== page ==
injuries suffered by correctional officer Damaris Allen shortly after Mauldin
was attacked. The state is seeking the death penalty.
Johnson ordered a mental evaluation of Hunter earlier this year after Davis
entered an innocent plea by reason of mental disease or defect. Stephanie
Black, the prosecuting attorney for Miller and Lafayette counties, told the
court that the psychologist who performed the evaluation of Hunter has moved to
California since completing a fellowship in Arkansas at the State Hospital.
That doctor found that Hunter is not currently capable of assisting his lawyer
with his defense, but the doctor expressed the opinion that further evaluation
is needed, Black said. Davis said defendants found unable to assist their
lawyers, and thus not fit to proceed, are typically ordered to a facility such
as the State Hospital for 10 months in hopes that competency can be restored
through drugs and other therapy.
However, Davis pointed out that while Arkansas law provides a mechanism for
incompetent defendants to be treated with hopes of restoring competency,
Hunter's case is different because he was already an inmate in the Arkansas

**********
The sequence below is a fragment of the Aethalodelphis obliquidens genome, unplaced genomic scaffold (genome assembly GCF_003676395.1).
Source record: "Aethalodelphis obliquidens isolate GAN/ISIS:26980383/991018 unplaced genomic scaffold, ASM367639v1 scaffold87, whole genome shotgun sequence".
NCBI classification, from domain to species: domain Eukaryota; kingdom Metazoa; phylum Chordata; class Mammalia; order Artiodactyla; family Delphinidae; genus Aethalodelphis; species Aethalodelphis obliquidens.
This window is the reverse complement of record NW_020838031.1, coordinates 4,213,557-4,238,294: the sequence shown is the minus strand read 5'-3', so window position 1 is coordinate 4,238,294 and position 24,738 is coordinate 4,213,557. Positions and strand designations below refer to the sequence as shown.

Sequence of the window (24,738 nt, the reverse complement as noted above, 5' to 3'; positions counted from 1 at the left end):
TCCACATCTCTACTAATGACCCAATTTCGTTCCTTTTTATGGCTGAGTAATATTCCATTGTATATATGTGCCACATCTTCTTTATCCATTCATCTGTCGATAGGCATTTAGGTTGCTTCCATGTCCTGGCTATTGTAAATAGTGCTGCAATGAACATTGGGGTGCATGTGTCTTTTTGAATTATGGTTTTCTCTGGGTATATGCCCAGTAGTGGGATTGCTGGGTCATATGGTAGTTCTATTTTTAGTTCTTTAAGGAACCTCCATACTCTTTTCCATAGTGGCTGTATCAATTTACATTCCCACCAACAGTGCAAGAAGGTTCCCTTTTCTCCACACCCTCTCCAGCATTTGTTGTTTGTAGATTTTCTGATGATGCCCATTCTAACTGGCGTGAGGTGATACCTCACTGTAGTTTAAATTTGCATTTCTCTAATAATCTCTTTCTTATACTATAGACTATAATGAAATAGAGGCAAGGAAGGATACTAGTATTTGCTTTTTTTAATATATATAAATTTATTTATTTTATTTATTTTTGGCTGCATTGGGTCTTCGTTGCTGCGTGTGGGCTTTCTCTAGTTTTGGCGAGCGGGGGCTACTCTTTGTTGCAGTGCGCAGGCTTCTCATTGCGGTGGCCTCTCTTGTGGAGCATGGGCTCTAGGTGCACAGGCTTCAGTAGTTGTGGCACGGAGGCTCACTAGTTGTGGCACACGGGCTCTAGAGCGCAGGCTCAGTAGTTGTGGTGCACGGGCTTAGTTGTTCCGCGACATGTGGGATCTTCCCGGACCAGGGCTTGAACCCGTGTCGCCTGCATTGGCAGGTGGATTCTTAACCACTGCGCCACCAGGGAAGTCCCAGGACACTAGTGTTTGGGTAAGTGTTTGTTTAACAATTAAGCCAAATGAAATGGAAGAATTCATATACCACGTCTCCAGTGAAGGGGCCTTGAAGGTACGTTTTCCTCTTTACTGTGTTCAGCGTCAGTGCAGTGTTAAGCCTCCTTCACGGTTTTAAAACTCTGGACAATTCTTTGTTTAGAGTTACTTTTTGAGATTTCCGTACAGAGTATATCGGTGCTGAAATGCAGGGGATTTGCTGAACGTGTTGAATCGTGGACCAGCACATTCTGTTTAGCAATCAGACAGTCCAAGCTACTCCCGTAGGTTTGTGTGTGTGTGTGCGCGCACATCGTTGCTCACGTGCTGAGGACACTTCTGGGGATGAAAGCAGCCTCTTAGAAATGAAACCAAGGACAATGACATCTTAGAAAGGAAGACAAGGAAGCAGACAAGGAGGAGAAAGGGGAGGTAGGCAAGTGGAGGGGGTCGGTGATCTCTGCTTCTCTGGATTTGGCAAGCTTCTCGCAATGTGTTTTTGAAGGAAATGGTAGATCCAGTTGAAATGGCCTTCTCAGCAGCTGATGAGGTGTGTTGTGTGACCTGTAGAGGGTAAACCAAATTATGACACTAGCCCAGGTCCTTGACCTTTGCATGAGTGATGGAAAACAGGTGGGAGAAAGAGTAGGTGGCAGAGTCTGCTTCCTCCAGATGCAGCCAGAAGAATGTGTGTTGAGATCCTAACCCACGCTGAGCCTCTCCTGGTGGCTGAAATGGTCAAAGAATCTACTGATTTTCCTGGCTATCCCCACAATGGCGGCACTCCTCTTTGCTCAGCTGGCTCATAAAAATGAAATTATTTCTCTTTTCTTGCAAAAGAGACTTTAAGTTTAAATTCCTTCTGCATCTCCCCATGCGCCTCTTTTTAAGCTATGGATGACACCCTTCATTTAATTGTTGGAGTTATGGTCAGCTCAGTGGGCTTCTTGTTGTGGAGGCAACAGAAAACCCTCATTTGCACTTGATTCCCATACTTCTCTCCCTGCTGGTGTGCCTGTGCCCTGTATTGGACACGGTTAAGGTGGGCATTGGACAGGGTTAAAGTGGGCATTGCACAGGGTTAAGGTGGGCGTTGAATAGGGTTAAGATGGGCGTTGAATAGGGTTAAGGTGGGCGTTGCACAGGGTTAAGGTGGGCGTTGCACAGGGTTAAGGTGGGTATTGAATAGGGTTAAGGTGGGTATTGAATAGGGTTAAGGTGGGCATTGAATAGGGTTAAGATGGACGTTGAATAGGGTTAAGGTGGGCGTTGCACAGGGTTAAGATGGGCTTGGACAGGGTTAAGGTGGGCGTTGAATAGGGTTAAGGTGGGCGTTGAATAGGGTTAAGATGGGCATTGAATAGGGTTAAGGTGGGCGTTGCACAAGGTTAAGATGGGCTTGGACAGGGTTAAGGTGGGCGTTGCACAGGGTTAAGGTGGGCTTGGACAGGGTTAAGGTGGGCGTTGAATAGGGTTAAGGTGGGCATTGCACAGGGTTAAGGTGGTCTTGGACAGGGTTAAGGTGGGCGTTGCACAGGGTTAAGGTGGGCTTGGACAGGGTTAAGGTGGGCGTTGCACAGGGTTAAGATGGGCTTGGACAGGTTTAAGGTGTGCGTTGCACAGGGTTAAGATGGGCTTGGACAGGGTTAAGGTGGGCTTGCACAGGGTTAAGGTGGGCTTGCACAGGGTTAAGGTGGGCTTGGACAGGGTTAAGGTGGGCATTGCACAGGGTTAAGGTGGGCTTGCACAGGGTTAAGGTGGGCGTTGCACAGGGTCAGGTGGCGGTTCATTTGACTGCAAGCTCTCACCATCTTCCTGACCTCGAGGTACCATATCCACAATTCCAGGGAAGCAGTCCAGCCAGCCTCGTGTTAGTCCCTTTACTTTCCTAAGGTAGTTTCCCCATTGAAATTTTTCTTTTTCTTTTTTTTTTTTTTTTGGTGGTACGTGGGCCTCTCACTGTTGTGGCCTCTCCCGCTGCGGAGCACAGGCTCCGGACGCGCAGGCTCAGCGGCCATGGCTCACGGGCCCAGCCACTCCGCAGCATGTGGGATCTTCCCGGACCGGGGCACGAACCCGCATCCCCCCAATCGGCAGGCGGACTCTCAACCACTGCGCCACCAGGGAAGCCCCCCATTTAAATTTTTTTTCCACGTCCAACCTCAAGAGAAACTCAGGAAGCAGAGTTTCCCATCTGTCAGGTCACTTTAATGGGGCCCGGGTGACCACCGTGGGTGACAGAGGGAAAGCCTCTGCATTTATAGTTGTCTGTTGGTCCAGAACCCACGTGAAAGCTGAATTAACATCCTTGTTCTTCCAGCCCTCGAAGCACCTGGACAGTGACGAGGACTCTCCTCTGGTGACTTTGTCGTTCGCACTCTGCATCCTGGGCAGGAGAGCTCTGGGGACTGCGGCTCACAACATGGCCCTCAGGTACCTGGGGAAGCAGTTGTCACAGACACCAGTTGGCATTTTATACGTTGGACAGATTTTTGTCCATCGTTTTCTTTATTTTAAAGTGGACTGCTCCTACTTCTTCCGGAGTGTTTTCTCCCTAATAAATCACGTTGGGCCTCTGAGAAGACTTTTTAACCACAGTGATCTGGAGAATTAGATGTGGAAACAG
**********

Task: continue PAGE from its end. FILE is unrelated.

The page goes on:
Department of Correction at the time of the attacks on Mauldin and Allen.
Hunter was assigned to the Miller County jail as part of the Department of
Correction's 309 program that allows certain offenders to serve their sentences
in county jails in need of cheap labor.
Hunter has been serving a 15-year term for aggravated robbery and 2 counts of
felony domestic battery. He was sentenced Feb. 22, 2011, as part of a plea
bargain in Pulaski County.
Dr. Benjamin Silver, a staff psychologist at the State Hospital, said that
Hunter appears to fall somewhere on the "schizophrenia spectrum" but that
diagnosing individuals with certain disorders can require lengthy observation.
At the end of Tuesday's hearing, Johnson ordered that Hunter return to the
State Hospital for further evaluation. Until a determination is made concerning
Hunter's competency, the case against him in Miller County cannot move forward.
If found guilty of capital murder, Hunter faces death or life in prison without
the possibility of parole. If found guilty of 1st-degree battery of a peace
officer, Hunter faces 10 to 40 years or life in prison.
Psychologists allowed to testify in beheading case
A nearly 3-year murder case could be getting closer to a conclusion.
Several motions and responses have been filed in accused murderer Alton
Alexander Nolen's case, including the state's motion to suppress the testimony
of psychologists Jeanne Russell and Antoinette McGarrahan on the defenses'
intent to use an insanity defense at trial.
Judge Lori Walkley ruled last week that Russell and McGarrahan would be able to
testify at Nolen's trial, which is set to start later this week. Early
indications point towards the trial lasting about a month.
Currently, the court is working to select 60 potential jurors that can give